A key characteristic in high-impact practices is for students to have substantive interactions with faculty and their peers. By the nature of the student employee program in a college union, the student staff are going to have regular contact with all the individuals who utilize meeting and common spaces in and around the facility. Depending on which role and shift a student may have on the college union staff, student employees will have direct contact with faculty and, more likely and at a higher frequency, their peers.   

NACE speaks to a career readiness competency of leadership with the ability to utilize interpersonal skills, assess and manage emotions, and to organize, prioritize, and delegate work. Each of these skills are critical and are utilized to differing degrees depending on the specific student employee position. As the college union serves as a physical space where communities can come together and connections are made, it is important that student employees effectively lead in their roles in fostering a space where all will feel welcomed. There is a connection with facility usage or use of the college union by and academic majors with advising, studying, and career fairs in the student union at North Carolina State University. One student shared “that there is a direct impact on the campus from all of the activities that happen in the student union. The student employment activities in the student union provide great opportunities for students to work on campus. It is a great place to study, meet up with friends, attend programs, and relax.”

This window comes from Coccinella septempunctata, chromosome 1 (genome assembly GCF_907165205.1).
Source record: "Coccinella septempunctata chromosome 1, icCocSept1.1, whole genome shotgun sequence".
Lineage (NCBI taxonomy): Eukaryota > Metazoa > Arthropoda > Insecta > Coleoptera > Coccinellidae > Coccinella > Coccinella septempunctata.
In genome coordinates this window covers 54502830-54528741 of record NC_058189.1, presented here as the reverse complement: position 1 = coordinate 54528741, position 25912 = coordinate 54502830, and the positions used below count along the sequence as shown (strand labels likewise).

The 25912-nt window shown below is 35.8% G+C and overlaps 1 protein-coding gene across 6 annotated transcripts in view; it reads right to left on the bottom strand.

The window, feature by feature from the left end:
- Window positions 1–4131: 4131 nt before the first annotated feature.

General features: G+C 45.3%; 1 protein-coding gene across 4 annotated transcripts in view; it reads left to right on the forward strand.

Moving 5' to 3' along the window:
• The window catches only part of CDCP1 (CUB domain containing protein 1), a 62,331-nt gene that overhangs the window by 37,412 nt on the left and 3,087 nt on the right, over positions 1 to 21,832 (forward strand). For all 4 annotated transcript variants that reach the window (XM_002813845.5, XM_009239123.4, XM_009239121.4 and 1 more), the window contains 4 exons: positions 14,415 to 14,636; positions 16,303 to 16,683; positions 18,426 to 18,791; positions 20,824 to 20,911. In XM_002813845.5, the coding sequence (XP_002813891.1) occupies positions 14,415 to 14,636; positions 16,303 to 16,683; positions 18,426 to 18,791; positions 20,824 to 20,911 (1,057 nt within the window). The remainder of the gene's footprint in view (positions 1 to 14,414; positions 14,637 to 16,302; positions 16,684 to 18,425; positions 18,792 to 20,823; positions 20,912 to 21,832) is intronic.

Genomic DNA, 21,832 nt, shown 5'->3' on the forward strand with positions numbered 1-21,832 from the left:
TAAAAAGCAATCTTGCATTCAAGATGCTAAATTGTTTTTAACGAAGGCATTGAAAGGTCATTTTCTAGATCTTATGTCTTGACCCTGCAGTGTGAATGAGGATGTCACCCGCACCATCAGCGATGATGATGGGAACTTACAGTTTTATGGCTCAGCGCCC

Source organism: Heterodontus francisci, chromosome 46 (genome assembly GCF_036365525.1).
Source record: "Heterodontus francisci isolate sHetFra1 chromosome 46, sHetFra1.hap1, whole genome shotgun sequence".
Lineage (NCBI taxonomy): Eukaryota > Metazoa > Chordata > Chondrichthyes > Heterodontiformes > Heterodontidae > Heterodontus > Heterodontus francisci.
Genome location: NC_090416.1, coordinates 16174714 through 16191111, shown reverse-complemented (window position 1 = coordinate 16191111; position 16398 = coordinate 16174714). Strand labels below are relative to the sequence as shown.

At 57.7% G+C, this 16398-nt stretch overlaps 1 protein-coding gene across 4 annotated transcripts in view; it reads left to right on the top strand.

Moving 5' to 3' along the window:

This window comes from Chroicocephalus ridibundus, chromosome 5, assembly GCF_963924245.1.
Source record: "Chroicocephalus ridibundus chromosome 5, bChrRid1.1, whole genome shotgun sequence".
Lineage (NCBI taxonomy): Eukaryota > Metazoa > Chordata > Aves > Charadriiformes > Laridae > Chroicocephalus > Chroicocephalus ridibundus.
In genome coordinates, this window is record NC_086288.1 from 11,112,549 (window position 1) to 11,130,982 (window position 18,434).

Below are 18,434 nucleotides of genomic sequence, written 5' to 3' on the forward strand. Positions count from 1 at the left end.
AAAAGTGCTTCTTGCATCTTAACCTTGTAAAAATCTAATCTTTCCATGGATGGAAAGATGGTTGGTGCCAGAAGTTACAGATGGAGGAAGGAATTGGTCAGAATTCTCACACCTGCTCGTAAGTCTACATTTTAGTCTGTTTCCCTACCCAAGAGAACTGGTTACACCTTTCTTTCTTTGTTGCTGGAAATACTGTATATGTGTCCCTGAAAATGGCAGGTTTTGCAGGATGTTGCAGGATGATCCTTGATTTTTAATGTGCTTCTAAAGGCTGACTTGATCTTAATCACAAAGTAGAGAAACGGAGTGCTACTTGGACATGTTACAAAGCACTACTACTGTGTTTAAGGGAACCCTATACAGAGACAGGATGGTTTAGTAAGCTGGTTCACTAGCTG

Opportunities to Apply and Test Learning

Successful student employee programs provide for skill introduction and development throughout their time of employment. Building on the need to provide a student employment program that demands significant time and effort over a long period, the college union offers a daily laboratory for the application and testing of learning taking place. NACE refers to these skills as career readiness competencies which transfer easily to most, if not all, post graduate career paths.   

Oral and written communication is a skill that college union student employees develop proficiency given the daily interactions with the campus community. Many positions in the college union require a high level or high-quality interaction with members of the campus, along with alumni and sometimes the broader community. The ability for the student staff to effectively communicate and, when necessary, outline policies and protocols, is important in supporting a space where all feel welcome and events are managed effectively and efficiently.  

College union student employees can contribute to the overall success of the department and facility; exemplary student employee programs will engage with their staff where both the overall program and the individuals will benefit. In the California State University–Northridge University Student Union student employee manual, the letter of welcome from the executive director and the human resource officer states, “The USU’s success is built by innovative and hardworking employees willing to make suggestions and think outside the box. Our hope is that all of our employees will use opportunities available to them, through their USU employment to experience, to grow their knowledge and skills and develop both personally and professionally.”   

Documenting Student Gains  

In addition to the four characteristics of high-impact practices that college union professionals intentionally create within their student employment programs, student gains in learning can be documented from the final four characteristics. College union professionals should provide their student employees with opportunities for substantial feedback, reflection and integration, to engage across differences, and to publicly demonstrate their knowledge.